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Publication numberUS3047089 A
Publication typeGrant
Publication dateJul 31, 1962
Filing dateAug 31, 1959
Priority dateAug 31, 1959
Publication numberUS 3047089 A, US 3047089A, US-A-3047089, US3047089 A, US3047089A
InventorsJozef J Zwislocki
Original AssigneeUniv Syracuse
Export CitationBiBTeX, EndNote, RefMan
External Links: USPTO, USPTO Assignment, Espacenet
Ear plugs
US 3047089 A
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Description  (OCR text may contain errors)

EAR PLUGS Filed Aug. 31, 1959 INVENTOR. JOZEF J. ZWISLOCKI.

ATTORNEY.

United States Patent This invention relates to earplugs, and more particularly to earplugs capable of substantially uniform sound attenuation through a substantial range of audible frequencies.

The development of increasingly powerful engines has ledto noise levels that interfere with auditory communication, and, sometimes, are harmful to the human organism. Conventional earplugs producing an average.

sound attenuation of 20 to 30 decibels are insuflicient for a growing number of industrial and military situations. They have been gradually replaced by ear muffs that enclose the whole ear and, when suffioiently large, provide to 20 decibels more attenuation than earplugs at medium and high frequencies. For communication purposes, earphones are secured under the ear muffs.

The ear muffs for ear protection against ambient noises have two basic disadvantages. In the first instance, they are bulky and cumbersome, and may interfere with additional equipment worn on the head, as for example crash helmets. In the second instance, the large volume of air enclosed between the shell of an effective ear muff and the ear drum substantially decreases the efiiciency of the earphone mounted in the ear muff.

Due to the disadvantages of ear muffs, numerous attempts have been made to increase the sound attenuation provided by earplugs. It has been found that this attenuation is inversely proportional to the acoustic impedance produced at the tip of the earplug by the ear drum and the volume of air enclosed in the ear canal; the larger the volume, the lower the resultant impedance and the higher the attenuation. The volume enclosed between the earplug and the car drum is determined by the anatomy of the ear canal. Nevertheless, the effective volume can be increased by coupling an external'enclosure through a perforation in the earplug. Experirnental devices of this kind, that became known in the past, produced the desired effect at low frequencies. However, at frequencies around 1,000 cycles per second, or above, the sound attenuation was decreased as compared With solid earplugs.

It is, therefore, the principal object of the present invention to provide earplugs of novel construction, with an enclosed volume of air connected to the external ear canal in such a way that the sound attenuation at frequencies below 1,000 cycles per second is increased above the level obtained without the additional volume, and at frequencies between 1,000 and 6,000 cycles per second either increased or practically unchanged. Higher frequencies are of little importance to communication and ear protection. I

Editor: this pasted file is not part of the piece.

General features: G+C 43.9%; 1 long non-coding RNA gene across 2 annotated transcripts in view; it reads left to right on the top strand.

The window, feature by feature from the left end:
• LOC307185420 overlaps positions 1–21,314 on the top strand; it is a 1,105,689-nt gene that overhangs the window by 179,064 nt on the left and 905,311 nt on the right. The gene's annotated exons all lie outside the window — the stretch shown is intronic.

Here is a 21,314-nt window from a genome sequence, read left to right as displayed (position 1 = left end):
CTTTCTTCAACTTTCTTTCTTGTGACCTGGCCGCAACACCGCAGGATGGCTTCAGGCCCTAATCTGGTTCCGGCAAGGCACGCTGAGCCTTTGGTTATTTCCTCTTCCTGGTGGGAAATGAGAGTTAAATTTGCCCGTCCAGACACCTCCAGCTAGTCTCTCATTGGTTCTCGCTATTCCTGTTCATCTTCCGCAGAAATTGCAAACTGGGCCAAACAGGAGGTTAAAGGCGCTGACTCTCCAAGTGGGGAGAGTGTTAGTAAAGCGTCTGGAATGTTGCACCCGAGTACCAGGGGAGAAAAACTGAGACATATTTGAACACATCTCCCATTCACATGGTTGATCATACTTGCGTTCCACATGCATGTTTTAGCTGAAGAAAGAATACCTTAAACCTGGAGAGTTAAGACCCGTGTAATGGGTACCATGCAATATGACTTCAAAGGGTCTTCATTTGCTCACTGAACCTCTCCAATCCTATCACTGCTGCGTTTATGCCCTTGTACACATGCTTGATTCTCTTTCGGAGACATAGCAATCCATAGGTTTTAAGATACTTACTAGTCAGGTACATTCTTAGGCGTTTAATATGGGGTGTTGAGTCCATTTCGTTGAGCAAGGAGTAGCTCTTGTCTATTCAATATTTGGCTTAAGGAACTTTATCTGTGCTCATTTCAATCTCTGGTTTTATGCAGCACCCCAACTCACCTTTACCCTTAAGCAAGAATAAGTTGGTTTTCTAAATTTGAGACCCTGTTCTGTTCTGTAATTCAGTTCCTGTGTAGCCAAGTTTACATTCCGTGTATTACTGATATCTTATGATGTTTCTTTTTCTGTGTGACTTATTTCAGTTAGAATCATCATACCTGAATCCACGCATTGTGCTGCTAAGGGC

It has been determined theoretically and confirmed expermientally that an enclosure coupled to the ear'canal by means of a tube can increase the sound attenuation produced by an earplug at low frequencies Without decreasing it at higher frequencies, provided the tube is sufficiently wide and short. The enclosure with the connecting tube constitutes an acoustic resonator with a negative input reactance at low frequencies and a positive one above the resonance frequency. The input reactance at the entrance to the ear canal is negative up to about 2,500 cycles per second and becomes positive at higher frequencies. When the resonator reactance changes its sign at a frequency lower than 2,500 cycles per second, an anti-resonance may be produced, leading to a deice creased sound attenuation. In order to prevent this condition, the inertance of the resonator, which is determined by the dimensions of the coupling tube, must remain small. It has been found, for instance, that a coupling inertance of 4 l0 g./om. does not decrease attenuation with any resonator volume. When the inertance is increased to 10 g./cm. the maximum decremen-t of attenuation below the reference level amounts to about 5 decibels with a resonator volume of 6 cubic centimeters and 4 decibels with a resonator volume of 4 cubic centimeters. The attenuation drop of 5 decibels should be considered a tolerance limit.

More specifically, it is an object of the invention to provide earplugs containing an essentially rigid enclosure ending on one side in a tubular member, said tubular member designed to connect the air volume of the enclosure to the ear canal and having an acoustic inertance of less than 10' g./cm. Such a small inertance which requires a short and wide tube can only be obtained when the enclosure is of a shape filling approximately the inner portion of the outer ear. An example of such a shape is .given in the accompanying drawing.